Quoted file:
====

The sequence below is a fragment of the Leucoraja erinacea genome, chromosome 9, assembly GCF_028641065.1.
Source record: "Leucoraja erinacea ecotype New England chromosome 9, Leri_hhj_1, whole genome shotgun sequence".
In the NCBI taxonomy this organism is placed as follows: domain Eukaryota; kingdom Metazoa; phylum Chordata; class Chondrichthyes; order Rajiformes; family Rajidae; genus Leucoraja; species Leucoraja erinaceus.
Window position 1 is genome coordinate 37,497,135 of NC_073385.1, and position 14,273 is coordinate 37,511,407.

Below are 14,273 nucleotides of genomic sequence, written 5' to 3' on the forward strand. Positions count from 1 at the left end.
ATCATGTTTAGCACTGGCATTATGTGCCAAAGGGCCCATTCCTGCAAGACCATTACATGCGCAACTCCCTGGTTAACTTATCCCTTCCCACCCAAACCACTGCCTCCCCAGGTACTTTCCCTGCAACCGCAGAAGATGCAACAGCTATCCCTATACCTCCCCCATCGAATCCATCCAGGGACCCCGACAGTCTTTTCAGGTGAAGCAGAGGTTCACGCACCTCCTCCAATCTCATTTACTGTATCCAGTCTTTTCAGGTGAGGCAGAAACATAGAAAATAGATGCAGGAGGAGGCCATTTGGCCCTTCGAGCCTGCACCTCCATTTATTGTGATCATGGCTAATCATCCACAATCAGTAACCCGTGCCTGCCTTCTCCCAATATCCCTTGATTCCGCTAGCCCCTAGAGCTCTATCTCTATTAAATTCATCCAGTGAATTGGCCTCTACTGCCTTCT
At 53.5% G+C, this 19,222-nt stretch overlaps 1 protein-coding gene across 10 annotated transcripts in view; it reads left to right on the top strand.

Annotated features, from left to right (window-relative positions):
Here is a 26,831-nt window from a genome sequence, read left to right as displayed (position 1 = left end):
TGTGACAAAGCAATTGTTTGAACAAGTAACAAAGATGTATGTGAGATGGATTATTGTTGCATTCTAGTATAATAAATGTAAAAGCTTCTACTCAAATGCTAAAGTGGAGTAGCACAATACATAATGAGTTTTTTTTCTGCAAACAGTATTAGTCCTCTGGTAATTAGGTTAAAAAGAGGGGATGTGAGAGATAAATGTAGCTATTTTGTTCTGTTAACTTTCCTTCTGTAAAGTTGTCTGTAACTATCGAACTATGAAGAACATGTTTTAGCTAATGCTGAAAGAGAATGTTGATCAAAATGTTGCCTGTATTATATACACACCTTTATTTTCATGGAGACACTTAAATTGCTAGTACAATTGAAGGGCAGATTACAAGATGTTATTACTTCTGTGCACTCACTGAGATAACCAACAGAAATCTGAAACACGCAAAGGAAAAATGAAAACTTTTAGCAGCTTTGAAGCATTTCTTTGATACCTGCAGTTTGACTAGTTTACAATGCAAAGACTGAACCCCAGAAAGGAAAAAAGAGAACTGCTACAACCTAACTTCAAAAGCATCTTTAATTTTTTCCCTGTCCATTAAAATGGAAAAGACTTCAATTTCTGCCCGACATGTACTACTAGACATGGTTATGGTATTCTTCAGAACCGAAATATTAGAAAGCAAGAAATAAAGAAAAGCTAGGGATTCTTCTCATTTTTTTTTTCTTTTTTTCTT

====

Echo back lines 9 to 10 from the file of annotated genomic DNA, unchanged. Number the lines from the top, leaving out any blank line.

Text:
Here is a 26,831-nt window from a genome sequence, read left to right as displayed (position 1 = left end):
TGTGACAAAGCAATTGTTTGAACAAGTAACAAAGATGTATGTGAGATGGATTATTGTTGCATTCTAGTATAATAAATGTAAAAGCTTCTACTCAAATGCTAAAGTGGAGTAGCACAATACATAATGAGTTTTTTTTCTGCAAACAGTATTAGTCCTCTGGTAATTAGGTTAAAAAGAGGGGATGTGAGAGATAAATGTAGCTATTTTGTTCTGTTAACTTTCCTTCTGTAAAGTTGTCTGTAACTATCGAACTATGAAGAACATGTTTTAGCTAATGCTGAAAGAGAATGTTGATCAAAATGTTGCCTGTATTATATACACACCTTTATTTTCATGGAGACACTTAAATTGCTAGTACAATTGAAGGGCAGATTACAAGATGTTATTACTTCTGTGCACTCACTGAGATAACCAACAGAAATCTGAAACACGCAAAGGAAAAATGAAAACTTTTAGCAGCTTTGAAGCATTTCTTTGATACCTGCAGTTTGACTAGTTTACAATGCAAAGACTGAACCCCAGAAAGGAAAAAAGAGAACTGCTACAACCTAACTTCAAAAGCATCTTTAATTTTTTCCCTGTCCATTAAAATGGAAAAGACTTCAATTTCTGCCCGACATGTACTACTAGACATGGTTATGGTATTCTTCAGAACCGAAATATTAGAAAGCAAGAAATAAAGAAAAGCTAGGGATTCTTCTCATTTTTTTTTTCTTTTTTTCTT